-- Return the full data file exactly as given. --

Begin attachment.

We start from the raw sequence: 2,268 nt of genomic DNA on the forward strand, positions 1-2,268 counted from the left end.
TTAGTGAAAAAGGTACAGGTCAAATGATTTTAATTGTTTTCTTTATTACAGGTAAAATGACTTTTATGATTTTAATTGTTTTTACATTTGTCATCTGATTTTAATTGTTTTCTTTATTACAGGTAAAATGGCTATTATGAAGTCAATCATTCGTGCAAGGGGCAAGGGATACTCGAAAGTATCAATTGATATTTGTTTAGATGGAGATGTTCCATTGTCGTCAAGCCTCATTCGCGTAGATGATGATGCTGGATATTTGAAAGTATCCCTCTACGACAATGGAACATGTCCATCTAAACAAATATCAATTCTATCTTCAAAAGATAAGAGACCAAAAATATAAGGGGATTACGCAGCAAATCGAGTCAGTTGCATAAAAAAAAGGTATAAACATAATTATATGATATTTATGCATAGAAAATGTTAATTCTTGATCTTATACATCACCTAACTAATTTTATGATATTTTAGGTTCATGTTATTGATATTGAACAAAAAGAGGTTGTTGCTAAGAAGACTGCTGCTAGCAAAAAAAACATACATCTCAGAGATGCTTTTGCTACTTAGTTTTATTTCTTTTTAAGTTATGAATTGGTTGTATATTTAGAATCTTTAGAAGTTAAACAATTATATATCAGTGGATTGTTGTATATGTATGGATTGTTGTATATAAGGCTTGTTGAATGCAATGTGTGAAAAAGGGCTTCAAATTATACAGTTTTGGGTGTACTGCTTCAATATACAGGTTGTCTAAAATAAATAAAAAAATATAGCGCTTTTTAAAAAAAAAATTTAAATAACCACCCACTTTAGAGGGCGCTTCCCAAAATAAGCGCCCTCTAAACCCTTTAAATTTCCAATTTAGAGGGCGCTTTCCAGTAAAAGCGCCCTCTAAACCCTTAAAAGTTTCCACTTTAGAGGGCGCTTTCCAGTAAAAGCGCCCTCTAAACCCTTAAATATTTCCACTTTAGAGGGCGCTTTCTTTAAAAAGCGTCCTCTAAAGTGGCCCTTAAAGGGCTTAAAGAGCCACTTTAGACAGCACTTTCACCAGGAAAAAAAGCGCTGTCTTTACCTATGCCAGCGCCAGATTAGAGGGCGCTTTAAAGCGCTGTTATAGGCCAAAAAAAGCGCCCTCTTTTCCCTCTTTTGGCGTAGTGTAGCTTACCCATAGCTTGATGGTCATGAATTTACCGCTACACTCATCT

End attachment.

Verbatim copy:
We start from the raw sequence: 2,268 nt of genomic DNA on the forward strand, positions 1-2,268 counted from the left end.
TTAGTGAAAAAGGTACAGGTCAAATGATTTTAATTGTTTTCTTTATTACAGGTAAAATGACTTTTATGATTTTAATTGTTTTTACATTTGTCATCTGATTTTAATTGTTTTCTTTATTACAGGTAAAATGGCTATTATGAAGTCAATCATTCGTGCAAGGGGCAAGGGATACTCGAAAGTATCAATTGATATTTGTTTAGATGGAGATGTTCCATTGTCGTCAAGCCTCATTCGCGTAGATGATGATGCTGGATATTTGAAAGTATCCCTCTACGACAATGGAACATGTCCATCTAAACAAATATCAATTCTATCTTCAAAAGATAAGAGACCAAAAATATAAGGGGATTACGCAGCAAATCGAGTCAGTTGCATAAAAAAAAGGTATAAACATAATTATATGATATTTATGCATAGAAAATGTTAATTCTTGATCTTATACATCACCTAACTAATTTTATGATATTTTAGGTTCATGTTATTGATATTGAACAAAAAGAGGTTGTTGCTAAGAAGACTGCTGCTAGCAAAAAAAACATACATCTCAGAGATGCTTTTGCTACTTAGTTTTATTTCTTTTTAAGTTATGAATTGGTTGTATATTTAGAATCTTTAGAAGTTAAACAATTATATATCAGTGGATTGTTGTATATGTATGGATTGTTGTATATAAGGCTTGTTGAATGCAATGTGTGAAAAAGGGCTTCAAATTATACAGTTTTGGGTGTACTGCTTCAATATACAGGTTGTCTAAAATAAATAAAAAAATATAGCGCTTTTTAAAAAAAAAATTTAAATAACCACCCACTTTAGAGGGCGCTTCCCAAAATAAGCGCCCTCTAAACCCTTTAAATTTCCAATTTAGAGGGCGCTTTCCAGTAAAAGCGCCCTCTAAACCCTTAAAAGTTTCCACTTTAGAGGGCGCTTTCCAGTAAAAGCGCCCTCTAAACCCTTAAATATTTCCACTTTAGAGGGCGCTTTCTTTAAAAAGCGTCCTCTAAAGTGGCCCTTAAAGGGCTTAAAGAGCCACTTTAGACAGCACTTTCACCAGGAAAAAAAGCGCTGTCTTTACCTATGCCAGCGCCAGATTAGAGGGCGCTTTAAAGCGCTGTTATAGGCCAAAAAAAGCGCCCTCTTTTCCCTCTTTTGGCGTAGTGTAGCTTACCCATAGCTTGATGGTCATGAATTTACCGCTACACTCATCT